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Four Tips on Network Security Practices from the MSSP Alert Live Event

Carl Udler and Niki Eastley at MSSP Alert Live

Managed Service Providers (MSPs), Managed Security Service Providers (MSSPs) and technology vendors recently gathered at MSSP Alert Live in Washington, DC. The newly launched conference brings together experts in cybersecurity. While the event was tailored largely to security pros, I gleaned four tips that can benefit businesses of all shapes, sizes and sectors—including those in cybersecurity.

  1. Provide security training to all of your people. While it’s important to harden your network with the right security tools, technologies and services, it’s just as important to train your employees to understand their role and responsibility when it comes to protecting the network. That includes introducing them to both threats and resolutions. Different roles within an organization will need different types of security training. For example, those who staff the ‘help desk’ may need to know how to identify and respond to incidents, while the marketing team may only need to learn how to spot and avoid threats, like phishing attacks.
  2. Report all security incidents and don’t pay ransomware. U.S. government agencies have taken a unified stand on not paying ransomware. A 2020 ruling by the U.S. Department of Treasury’s Office of Foreign Assets Control (OFAC) and the Financial Crimes Enforcement Network (FinCEN) now states that most cases of paying a ransom are illegal. Instead, experts advise reporting ransomware as well as any type of incident to the Cybersecurity & Infrastructure Security Agency (CISA), the Federal Bureau of Investigation (FBI), or the U.S. Secret Service so they can track trends and locate offenders. Reporting an incident to one of these agencies suffices, since they share information.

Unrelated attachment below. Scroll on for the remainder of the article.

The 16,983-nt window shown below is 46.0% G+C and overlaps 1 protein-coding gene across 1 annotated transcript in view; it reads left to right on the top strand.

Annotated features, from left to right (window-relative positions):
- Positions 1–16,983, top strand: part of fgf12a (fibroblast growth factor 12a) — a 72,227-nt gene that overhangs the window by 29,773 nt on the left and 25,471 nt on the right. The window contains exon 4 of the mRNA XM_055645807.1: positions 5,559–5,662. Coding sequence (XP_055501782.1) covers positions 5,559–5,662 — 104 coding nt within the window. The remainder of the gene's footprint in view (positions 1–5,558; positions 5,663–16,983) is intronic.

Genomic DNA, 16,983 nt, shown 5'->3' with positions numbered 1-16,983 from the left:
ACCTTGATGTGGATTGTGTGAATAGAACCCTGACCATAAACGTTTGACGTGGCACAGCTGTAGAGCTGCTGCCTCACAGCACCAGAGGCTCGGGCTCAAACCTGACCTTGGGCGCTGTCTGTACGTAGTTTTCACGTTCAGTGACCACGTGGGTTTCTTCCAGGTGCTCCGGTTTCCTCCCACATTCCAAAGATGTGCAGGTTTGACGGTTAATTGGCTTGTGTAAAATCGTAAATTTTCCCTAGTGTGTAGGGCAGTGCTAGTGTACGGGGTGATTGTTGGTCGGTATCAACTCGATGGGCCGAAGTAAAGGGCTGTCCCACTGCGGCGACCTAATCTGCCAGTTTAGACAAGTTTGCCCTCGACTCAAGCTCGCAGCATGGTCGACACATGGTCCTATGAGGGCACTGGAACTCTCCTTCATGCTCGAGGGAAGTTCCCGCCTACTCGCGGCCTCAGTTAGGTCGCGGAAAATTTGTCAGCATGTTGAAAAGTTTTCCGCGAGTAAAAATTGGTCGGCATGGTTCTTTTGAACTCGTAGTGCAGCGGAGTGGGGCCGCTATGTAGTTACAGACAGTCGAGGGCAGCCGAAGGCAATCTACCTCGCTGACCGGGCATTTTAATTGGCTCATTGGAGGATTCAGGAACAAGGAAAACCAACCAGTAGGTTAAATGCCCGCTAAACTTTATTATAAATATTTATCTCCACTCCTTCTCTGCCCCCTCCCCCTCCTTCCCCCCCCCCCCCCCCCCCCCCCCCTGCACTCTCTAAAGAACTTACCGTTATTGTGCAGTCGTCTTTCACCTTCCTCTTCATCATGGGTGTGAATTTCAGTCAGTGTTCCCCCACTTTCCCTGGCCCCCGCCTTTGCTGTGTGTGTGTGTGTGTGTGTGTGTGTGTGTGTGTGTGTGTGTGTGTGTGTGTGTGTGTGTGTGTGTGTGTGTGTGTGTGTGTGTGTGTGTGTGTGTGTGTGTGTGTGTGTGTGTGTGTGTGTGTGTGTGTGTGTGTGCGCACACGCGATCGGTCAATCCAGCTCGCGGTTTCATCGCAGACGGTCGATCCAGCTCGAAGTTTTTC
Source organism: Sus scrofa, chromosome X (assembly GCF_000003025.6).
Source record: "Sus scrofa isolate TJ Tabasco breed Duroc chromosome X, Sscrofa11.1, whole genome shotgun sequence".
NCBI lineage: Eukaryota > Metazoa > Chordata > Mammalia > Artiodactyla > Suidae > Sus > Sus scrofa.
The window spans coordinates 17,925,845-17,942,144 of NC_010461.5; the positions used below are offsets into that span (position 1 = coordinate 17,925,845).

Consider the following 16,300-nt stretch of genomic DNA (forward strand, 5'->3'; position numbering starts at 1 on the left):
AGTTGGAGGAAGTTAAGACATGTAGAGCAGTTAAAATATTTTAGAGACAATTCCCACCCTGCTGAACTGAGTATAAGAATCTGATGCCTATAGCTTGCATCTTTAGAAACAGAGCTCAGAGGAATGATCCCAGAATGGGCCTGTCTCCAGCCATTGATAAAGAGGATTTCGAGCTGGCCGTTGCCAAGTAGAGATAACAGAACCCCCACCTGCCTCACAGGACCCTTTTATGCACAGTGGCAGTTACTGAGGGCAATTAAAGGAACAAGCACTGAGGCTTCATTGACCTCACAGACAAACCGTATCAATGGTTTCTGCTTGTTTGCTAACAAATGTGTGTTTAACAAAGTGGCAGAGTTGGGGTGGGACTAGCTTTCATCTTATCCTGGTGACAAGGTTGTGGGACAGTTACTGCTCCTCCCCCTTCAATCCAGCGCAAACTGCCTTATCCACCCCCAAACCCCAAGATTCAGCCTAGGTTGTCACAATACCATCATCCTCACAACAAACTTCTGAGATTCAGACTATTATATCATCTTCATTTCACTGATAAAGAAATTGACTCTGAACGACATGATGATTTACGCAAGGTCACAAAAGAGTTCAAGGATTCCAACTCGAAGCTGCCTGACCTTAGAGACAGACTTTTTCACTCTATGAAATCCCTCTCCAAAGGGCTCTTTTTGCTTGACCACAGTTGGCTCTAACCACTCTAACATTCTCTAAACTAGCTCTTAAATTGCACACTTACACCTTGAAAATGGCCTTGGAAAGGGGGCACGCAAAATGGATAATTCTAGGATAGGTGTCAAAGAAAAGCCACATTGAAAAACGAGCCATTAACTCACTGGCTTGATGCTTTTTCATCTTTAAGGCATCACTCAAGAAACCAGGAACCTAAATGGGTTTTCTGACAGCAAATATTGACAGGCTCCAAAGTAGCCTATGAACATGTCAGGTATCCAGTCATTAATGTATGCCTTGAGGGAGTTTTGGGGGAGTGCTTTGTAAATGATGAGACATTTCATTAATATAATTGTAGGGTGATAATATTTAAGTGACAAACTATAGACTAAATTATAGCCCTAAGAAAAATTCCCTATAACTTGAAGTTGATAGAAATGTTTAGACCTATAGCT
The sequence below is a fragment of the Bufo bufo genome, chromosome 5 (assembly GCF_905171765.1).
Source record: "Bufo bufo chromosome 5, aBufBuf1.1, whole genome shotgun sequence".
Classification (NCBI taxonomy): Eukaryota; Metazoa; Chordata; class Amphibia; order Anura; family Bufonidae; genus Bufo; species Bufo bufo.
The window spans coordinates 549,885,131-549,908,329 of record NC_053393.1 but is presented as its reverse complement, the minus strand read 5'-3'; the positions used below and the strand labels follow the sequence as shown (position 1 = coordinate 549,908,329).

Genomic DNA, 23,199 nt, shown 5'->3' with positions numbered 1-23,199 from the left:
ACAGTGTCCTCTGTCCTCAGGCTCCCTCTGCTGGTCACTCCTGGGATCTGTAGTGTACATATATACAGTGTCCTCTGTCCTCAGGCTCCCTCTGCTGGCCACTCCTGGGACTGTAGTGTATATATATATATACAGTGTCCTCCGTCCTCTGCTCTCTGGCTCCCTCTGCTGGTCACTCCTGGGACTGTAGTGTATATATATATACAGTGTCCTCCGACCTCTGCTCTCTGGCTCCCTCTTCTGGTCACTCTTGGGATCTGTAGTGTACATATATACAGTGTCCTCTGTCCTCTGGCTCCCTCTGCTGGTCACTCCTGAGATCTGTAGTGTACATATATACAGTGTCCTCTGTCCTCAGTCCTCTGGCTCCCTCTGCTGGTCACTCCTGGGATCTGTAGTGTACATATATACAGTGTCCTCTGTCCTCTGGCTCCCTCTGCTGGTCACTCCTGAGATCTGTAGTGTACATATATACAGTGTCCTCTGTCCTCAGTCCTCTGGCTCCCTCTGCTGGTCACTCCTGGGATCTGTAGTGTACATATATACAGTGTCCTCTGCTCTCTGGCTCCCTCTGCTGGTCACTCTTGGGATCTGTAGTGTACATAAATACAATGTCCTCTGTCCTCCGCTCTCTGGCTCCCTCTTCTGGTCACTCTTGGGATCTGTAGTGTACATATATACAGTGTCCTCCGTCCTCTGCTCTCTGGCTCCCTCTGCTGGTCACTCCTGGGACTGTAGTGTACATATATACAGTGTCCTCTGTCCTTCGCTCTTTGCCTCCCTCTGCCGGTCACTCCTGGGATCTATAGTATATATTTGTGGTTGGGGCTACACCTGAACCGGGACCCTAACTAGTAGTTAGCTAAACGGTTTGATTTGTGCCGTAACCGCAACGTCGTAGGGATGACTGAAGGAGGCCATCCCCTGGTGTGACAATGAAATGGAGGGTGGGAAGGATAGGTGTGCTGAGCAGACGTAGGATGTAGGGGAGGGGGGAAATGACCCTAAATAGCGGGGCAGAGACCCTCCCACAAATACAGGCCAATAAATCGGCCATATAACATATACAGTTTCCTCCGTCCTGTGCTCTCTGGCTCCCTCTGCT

3. Conduct a postmortem. While the goal is always to avoid an incident, in the event one happens, you can learn a lot after a breach. That’s why it’s wise to conduct a postmortem following an incident. When you do, focus on the “why.” (Why were we vulnerable to this threat? Why do we save evidence? Why didn’t we identify the incident sooner?) Such insights identify how to better secure your network going forward. You can then update your incident response training as appropriate. (There are even free incident response card and tabletop games available to make incident response training livelier and fun. Check out: Backdoors & Breaches.)
  4. Look beyond basic security tools and subscriptions. Many businesses pay a monthly fee for subscription-based, off the shelf or big box, security tools. That may be fine for the home network, but most enterprise networks—and the threats they face—are too complex for a single tool to handle. As a result, subscriptions like these may provide a false sense of protection and leave an enterprise vulnerable. Hardening a network requires considering everything from firewalls, rules, and remote access points to unused ports, unnecessary protocols, and access lists—all aspects of securing a network that an MSSP like Hughes can address.

In addition to attending presentations, capturing expert advice and meeting with industry leaders, my colleagues and I were also on hand when MSSP Alert named Hughes as a Top 250 MSSP globally for meeting the highest quality in cybersecurity—for the second year in a row. The list is based on MSSP Alert’s 2022 readership survey, combined with the digital media site’s global editorial coverage of MSSPs.

Go here to read insights on securing enterprise networks today from Paul Kay, EchoStar’s global chief information security officer.